Food Recovery Program Paves the Way for National Policy

"Skipping in Borgagnes" by Just.Emma licensed under CC BY 2.0
Skipping in Borgagnes” by Just.Emma licensed under CC BY 2.0

Source: HuffingtonPost

Food recovery is finally gaining moment in the nonprofit sector, as organizations such as the Food Recovery Network (established in 2011 by Ben Simon) build a legacy around food waste reduction. The FRN focuses on limiting food waste at 186 college campuses, where reports show that 169,000 pounds of food go to waste annually, per campus — that’s an average of 141 pounds of food waste per student every year. This is food that could be feeding the 1 out of every 6 Americans that struggles to find their next meal each day.

Volunteers visit campuses once a week to collect leftover foods to deliver to soup kitchens, food banks and homeless shelters. Last year alone, the FRN turned 388,840 pounds of food that might have otherwise gone straight to the dumps into 300,000 meals to feed the hungry.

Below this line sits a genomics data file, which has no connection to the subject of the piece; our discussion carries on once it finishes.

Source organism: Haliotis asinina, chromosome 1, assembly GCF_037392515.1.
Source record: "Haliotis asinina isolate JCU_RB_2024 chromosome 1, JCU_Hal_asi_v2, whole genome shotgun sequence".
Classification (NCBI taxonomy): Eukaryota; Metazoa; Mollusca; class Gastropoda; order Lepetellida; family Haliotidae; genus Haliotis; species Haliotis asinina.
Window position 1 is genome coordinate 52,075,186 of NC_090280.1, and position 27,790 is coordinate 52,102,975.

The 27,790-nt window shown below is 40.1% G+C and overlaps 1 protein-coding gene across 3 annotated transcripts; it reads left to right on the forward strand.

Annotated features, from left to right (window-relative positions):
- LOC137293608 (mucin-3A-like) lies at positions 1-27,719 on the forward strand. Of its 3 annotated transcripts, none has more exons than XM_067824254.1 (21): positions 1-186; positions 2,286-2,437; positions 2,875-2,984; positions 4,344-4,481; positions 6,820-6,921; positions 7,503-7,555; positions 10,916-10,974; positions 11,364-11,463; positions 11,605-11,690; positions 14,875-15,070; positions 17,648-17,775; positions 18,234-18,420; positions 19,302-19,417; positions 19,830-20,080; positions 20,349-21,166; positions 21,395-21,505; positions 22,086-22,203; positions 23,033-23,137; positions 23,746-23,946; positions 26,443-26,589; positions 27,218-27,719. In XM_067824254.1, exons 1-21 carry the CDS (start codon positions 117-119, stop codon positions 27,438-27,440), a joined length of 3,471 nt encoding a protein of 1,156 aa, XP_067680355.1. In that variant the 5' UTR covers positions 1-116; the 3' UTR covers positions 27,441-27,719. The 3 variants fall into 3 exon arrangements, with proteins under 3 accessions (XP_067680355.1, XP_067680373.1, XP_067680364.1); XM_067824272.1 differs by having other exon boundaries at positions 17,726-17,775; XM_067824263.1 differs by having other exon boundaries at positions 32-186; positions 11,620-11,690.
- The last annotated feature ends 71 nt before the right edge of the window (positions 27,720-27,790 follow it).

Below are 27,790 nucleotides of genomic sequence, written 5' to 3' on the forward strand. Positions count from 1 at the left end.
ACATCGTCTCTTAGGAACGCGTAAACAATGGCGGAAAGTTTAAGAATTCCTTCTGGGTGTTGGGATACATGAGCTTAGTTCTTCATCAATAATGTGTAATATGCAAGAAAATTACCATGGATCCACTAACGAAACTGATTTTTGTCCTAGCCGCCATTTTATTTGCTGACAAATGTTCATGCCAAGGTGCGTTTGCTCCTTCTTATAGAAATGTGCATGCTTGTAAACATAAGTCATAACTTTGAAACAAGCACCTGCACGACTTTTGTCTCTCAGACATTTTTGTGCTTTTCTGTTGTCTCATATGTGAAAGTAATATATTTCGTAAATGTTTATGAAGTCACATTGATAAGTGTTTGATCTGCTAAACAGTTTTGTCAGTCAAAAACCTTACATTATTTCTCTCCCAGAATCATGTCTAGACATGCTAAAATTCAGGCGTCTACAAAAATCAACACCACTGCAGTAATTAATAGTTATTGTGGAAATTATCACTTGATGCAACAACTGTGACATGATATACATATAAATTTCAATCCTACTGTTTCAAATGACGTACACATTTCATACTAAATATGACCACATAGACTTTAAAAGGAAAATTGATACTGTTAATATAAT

Director Ben Simon, who also created Imperfect Produce, an organization that saves produce that is deemed unfit for sale based on aesthetics, has led the organization to save over 1.2 million pounds of food in the past four years. The major network of food recovery volunteers – who are trained in food safety by Soxedo – has also inspired political movement around food recovery, highlighting the socially just benefits, health benefits, environmental benefits to prevent climate change, and economic benefits to farmers, markets and consumers alike. The EPA and USDA recently established goals to cut food waste in half by 2030.

Read full story at: HuffingtonPost

Environment, Justice & Poverty, News
Environment, Justice & Poverty, News